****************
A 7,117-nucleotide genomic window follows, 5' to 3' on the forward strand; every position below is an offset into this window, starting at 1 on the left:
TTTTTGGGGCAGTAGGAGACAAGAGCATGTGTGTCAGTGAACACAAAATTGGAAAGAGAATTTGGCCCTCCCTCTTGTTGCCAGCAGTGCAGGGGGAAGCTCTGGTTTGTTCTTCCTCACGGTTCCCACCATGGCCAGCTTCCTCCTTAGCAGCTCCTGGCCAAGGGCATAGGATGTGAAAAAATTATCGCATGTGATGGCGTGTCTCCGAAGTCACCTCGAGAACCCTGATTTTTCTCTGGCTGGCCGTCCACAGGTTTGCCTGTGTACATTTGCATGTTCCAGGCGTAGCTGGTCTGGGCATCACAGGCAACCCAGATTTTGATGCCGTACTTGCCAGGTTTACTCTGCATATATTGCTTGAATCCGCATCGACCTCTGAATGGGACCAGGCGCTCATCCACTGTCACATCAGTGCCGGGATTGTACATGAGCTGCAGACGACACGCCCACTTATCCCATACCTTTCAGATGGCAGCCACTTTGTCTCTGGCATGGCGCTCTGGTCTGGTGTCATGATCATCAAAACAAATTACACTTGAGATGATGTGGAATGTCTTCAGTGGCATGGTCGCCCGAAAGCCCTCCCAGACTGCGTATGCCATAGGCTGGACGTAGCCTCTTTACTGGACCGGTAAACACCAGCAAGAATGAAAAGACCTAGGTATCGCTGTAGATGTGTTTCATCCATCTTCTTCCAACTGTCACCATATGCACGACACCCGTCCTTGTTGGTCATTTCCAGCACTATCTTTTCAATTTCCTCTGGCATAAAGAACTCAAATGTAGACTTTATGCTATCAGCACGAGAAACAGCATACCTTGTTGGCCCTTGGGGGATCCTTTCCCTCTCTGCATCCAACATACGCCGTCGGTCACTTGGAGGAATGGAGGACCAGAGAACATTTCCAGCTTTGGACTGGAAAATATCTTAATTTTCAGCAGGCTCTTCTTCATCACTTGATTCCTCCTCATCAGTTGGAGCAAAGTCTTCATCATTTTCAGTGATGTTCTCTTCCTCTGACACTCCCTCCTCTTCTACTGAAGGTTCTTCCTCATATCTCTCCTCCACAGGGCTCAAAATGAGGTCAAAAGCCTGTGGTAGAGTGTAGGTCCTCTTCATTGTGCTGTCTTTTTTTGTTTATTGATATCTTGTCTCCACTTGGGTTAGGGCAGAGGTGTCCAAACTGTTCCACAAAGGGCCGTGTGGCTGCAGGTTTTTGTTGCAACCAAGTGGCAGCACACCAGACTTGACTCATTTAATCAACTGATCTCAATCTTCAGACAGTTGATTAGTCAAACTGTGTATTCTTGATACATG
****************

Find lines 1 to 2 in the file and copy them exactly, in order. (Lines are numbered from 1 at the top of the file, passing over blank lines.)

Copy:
A 7,117-nucleotide genomic window follows, 5' to 3' on the forward strand; every position below is an offset into this window, starting at 1 on the left:
TTTTTGGGGCAGTAGGAGACAAGAGCATGTGTGTCAGTGAACACAAAATTGGAAAGAGAATTTGGCCCTCCCTCTTGTTGCCAGCAGTGCAGGGGGAAGCTCTGGTTTGTTCTTCCTCACGGTTCCCACCATGGCCAGCTTCCTCCTTAGCAGCTCCTGGCCAAGGGCATAGGATGTGAAAAAATTATCGCATGTGATGGCGTGTCTCCGAAGTCACCTCGAGAACCCTGATTTTTCTCTGGCTGGCCGTCCACAGGTTTGCCTGTGTACATTTGCATGTTCCAGGCGTAGCTGGTCTGGGCATCACAGGCAACCCAGATTTTGATGCCGTACTTGCCAGGTTTACTCTGCATATATTGCTTGAATCCGCATCGACCTCTGAATGGGACCAGGCGCTCATCCACTGTCACATCAGTGCCGGGATTGTACATGAGCTGCAGACGACACGCCCACTTATCCCATACCTTTCAGATGGCAGCCACTTTGTCTCTGGCATGGCGCTCTGGTCTGGTGTCATGATCATCAAAACAAATTACACTTGAGATGATGTGGAATGTCTTCAGTGGCATGGTCGCCCGAAAGCCCTCCCAGACTGCGTATGCCATAGGCTGGACGTAGCCTCTTTACTGGACCGGTAAACACCAGCAAGAATGAAAAGACCTAGGTATCGCTGTAGATGTGTTTCATCCATCTTCTTCCAACTGTCACCATATGCACGACACCCGTCCTTGTTGGTCATTTCCAGCACTATCTTTTCAATTTCCTCTGGCATAAAGAACTCAAATGTAGACTTTATGCTATCAGCACGAGAAACAGCATACCTTGTTGGCCCTTGGGGGATCCTTTCCCTCTCTGCATCCAACATACGCCGTCGGTCACTTGGAGGAATGGAGGACCAGAGAACATTTCCAGCTTTGGACTGGAAAATATCTTAATTTTCAGCAGGCTCTTCTTCATCACTTGATTCCTCCTCATCAGTTGGAGCAAAGTCTTCATCATTTTCAGTGATGTTCTCTTCCTCTGACACTCCCTCCTCTTCTACTGAAGGTTCTTCCTCATATCTCTCCTCCACAGGGCTCAAAATGAGGTCAAAAGCCTGTGGTAGAGTGTAGGTCCTCTTCATTGTGCTGTCTTTTTTTGTTTATTGATATCTTGTCTCCACTTGGGTTAGGGCAGAGGTGTCCAAACTGTTCCACAAAGGGCCGTGTGGCTGCAGGTTTTTGTTGCAACCAAGTGGCAGCACACCAGACTTGACTCATTTAATCAACTGATCTCAATCTTCAGACAGTTGATTAGTCAAACTGTGTATTCTTGATACATG